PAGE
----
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Porthcurno beach submarine cable 1906
The global communications network depends in a large part on the undersea cables that criss-cross the planet's seabeds, capable of carrying more than 50 million phone calls simultaneously. Those cables have been around for about 150 years; here is a look back at the early days in contrast to the present.
Pictured above is the beach at Porthcurno in Cornwall on the 6 August, 1906, where workers are laying a submarine telegraph cable to Fayal in the Azores.
The very first transatlantic telegraph cable was laid in 1858. Queen Victoria telegraphed US president James Buchanan to express her congratulations and her fervent wish that the cable "will prove an additional link between the two places whose friendship is founded upon their common interests and reciprocal esteem".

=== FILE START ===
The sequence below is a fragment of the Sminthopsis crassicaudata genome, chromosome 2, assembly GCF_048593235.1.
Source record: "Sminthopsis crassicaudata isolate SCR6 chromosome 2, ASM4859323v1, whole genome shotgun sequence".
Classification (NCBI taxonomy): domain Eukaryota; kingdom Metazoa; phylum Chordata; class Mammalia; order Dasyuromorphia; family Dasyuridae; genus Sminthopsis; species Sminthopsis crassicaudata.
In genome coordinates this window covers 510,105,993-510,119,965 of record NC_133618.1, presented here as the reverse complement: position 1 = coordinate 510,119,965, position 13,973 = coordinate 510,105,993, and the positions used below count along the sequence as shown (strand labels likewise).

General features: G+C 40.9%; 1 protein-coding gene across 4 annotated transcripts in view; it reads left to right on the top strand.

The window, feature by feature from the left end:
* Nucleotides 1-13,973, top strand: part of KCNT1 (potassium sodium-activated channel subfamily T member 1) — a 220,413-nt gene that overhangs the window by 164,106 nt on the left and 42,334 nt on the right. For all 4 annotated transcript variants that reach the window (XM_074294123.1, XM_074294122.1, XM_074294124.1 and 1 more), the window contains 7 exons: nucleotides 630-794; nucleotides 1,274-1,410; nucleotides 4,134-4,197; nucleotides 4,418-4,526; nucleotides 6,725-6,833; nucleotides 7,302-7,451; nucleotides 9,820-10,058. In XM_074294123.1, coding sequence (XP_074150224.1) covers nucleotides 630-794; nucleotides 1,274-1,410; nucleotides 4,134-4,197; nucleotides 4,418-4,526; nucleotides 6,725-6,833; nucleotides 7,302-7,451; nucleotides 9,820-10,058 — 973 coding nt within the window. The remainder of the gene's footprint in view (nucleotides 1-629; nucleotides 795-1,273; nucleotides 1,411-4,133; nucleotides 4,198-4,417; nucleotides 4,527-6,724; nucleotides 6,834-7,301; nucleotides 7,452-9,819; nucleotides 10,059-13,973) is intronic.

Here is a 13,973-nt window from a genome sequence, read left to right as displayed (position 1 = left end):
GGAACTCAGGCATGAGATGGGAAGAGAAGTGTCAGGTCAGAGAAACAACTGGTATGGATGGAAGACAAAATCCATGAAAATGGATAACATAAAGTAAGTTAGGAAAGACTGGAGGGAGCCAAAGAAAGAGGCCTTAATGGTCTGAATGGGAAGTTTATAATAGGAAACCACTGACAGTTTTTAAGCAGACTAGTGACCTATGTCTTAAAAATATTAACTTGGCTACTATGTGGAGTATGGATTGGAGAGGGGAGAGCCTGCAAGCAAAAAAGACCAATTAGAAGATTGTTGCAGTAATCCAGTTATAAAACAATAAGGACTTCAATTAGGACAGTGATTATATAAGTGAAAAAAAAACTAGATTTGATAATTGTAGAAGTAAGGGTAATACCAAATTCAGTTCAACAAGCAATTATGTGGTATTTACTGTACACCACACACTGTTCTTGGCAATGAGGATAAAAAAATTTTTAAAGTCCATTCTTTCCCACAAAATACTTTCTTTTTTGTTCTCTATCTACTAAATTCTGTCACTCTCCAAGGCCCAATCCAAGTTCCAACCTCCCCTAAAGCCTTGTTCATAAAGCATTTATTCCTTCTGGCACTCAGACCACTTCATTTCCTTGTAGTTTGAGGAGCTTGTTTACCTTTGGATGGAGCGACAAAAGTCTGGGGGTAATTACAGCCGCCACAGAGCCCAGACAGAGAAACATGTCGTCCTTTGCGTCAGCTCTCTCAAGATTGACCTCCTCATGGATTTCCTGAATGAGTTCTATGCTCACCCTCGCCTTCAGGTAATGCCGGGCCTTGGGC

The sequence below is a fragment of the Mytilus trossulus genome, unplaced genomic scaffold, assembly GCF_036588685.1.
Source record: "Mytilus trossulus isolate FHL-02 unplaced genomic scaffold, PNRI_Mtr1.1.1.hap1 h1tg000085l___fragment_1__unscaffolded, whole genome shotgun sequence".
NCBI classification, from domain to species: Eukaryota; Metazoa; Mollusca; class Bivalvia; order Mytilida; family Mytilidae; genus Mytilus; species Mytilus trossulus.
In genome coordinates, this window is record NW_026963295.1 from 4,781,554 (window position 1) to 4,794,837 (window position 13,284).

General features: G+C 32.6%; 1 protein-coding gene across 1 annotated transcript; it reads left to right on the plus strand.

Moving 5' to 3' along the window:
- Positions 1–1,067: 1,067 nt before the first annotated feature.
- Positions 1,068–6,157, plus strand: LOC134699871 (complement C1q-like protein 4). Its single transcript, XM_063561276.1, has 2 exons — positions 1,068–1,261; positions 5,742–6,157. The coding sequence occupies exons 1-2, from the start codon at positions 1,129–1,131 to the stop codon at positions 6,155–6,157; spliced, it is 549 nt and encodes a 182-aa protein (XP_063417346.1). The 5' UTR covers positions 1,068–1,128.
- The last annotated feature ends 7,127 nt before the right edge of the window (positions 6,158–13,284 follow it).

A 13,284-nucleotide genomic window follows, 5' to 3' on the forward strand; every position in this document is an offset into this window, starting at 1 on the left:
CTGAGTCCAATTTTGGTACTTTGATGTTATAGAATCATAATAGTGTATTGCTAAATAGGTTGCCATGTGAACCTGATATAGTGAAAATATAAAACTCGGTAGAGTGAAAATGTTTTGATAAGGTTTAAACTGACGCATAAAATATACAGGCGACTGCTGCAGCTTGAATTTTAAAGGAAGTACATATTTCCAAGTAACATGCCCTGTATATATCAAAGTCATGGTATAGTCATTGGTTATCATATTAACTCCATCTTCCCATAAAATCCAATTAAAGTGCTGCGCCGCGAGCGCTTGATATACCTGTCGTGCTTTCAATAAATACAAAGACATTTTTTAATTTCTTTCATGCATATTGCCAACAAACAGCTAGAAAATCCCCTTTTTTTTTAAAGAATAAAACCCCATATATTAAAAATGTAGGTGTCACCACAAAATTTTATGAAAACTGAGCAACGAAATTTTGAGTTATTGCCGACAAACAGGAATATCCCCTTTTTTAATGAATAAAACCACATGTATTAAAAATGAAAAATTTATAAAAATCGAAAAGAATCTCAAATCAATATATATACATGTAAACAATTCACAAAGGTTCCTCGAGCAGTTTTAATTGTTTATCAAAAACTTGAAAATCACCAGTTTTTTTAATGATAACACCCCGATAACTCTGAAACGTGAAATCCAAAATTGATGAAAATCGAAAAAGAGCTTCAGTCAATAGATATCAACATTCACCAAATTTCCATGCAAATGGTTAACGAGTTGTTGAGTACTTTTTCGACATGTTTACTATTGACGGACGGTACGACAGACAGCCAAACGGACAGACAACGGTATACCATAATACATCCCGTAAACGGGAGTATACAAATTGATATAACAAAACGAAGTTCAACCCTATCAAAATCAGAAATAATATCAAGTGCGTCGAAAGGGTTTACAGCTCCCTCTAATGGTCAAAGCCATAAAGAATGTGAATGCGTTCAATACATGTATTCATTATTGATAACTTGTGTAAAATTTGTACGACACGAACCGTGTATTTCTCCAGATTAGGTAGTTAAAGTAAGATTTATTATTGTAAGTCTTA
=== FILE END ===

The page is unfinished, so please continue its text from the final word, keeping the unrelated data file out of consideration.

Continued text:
Rather unfortunately, the cable was destroyed in an accident not long after. A permanent link was established in 1866, when a new cable was unspooled over the seabed by Isambard Kingdom Brunel's ship the SS Great Eastern.
So important was the cable's role in making the world a smaller place that it was included in a giant fresco in the rotunda of the US Capitol building.
Photo credit: Cable & Wireless Worldwide